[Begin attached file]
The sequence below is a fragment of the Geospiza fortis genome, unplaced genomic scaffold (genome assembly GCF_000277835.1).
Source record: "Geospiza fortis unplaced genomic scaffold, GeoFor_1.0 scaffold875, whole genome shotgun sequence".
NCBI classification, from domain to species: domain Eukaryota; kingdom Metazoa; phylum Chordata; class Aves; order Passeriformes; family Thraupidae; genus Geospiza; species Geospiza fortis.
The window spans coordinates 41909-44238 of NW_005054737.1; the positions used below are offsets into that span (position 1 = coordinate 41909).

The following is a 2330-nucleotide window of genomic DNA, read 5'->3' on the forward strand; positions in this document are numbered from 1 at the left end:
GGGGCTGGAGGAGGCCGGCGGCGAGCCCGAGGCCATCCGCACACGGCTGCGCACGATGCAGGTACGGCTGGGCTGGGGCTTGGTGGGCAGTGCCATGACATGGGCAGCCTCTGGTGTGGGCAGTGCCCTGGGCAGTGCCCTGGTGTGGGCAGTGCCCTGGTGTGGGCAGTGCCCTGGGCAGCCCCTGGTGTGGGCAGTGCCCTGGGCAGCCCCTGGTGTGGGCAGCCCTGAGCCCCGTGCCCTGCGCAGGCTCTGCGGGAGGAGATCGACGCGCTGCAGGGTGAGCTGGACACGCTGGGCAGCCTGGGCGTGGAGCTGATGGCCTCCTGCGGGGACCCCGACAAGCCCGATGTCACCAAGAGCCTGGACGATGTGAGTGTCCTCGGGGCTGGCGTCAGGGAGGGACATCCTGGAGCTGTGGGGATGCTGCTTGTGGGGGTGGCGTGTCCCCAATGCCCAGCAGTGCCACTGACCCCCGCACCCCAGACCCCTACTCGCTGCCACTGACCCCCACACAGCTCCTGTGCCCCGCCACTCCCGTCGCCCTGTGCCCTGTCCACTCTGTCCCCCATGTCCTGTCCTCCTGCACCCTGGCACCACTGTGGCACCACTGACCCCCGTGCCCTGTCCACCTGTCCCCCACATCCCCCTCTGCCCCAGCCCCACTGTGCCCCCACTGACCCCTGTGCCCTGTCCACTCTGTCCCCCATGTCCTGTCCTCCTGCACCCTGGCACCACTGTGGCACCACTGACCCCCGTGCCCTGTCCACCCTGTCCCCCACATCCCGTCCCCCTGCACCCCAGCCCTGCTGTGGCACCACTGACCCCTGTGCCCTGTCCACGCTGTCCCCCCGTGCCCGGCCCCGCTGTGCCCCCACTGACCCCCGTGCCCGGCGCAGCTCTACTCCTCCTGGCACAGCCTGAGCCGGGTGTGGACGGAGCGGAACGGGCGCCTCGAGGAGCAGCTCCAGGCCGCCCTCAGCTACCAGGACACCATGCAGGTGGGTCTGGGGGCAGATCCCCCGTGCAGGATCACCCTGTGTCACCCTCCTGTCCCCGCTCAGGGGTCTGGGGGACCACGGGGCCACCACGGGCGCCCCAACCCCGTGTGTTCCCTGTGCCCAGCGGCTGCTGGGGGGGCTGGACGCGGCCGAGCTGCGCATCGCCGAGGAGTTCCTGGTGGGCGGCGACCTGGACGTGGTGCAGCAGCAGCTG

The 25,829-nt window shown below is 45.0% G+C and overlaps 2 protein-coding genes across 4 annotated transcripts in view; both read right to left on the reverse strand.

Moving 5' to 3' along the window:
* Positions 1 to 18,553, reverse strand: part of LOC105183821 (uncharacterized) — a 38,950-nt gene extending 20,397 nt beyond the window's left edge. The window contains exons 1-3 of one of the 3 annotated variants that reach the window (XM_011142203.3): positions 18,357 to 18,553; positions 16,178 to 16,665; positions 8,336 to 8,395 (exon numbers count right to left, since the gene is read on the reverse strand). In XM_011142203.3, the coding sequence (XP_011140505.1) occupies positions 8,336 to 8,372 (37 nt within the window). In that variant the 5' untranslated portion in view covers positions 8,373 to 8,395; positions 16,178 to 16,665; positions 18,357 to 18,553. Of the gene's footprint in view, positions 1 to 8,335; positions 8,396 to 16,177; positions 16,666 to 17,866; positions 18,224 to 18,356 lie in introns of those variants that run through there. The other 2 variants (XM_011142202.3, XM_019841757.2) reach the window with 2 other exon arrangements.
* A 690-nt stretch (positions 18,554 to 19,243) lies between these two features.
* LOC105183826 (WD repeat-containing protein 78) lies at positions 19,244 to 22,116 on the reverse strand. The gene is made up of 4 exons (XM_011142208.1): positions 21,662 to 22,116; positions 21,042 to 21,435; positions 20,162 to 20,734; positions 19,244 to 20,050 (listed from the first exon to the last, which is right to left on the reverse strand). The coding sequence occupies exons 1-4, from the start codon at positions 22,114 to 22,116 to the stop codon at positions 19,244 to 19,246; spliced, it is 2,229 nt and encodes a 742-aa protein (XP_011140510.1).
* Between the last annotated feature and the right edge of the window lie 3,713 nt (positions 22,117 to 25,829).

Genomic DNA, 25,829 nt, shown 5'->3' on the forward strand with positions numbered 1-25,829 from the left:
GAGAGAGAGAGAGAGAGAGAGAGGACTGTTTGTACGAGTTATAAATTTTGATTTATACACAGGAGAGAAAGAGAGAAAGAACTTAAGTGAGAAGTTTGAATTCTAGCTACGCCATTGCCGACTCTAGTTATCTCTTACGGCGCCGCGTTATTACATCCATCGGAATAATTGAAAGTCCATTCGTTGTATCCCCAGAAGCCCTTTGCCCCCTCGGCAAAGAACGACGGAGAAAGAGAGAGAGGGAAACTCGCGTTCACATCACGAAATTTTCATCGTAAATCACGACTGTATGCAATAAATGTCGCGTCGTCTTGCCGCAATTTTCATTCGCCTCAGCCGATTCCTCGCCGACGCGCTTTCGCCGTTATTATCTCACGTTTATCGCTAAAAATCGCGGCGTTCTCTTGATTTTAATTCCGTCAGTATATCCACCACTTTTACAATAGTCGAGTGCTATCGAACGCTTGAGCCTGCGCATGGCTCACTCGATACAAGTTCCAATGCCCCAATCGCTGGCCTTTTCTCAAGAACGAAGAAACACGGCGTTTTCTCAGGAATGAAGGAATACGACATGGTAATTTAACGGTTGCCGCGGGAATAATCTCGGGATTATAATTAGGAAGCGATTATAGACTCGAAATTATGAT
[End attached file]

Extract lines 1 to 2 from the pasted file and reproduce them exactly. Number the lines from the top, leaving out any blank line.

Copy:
The sequence below is a fragment of the Geospiza fortis genome, unplaced genomic scaffold (genome assembly GCF_000277835.1).
Source record: "Geospiza fortis unplaced genomic scaffold, GeoFor_1.0 scaffold875, whole genome shotgun sequence".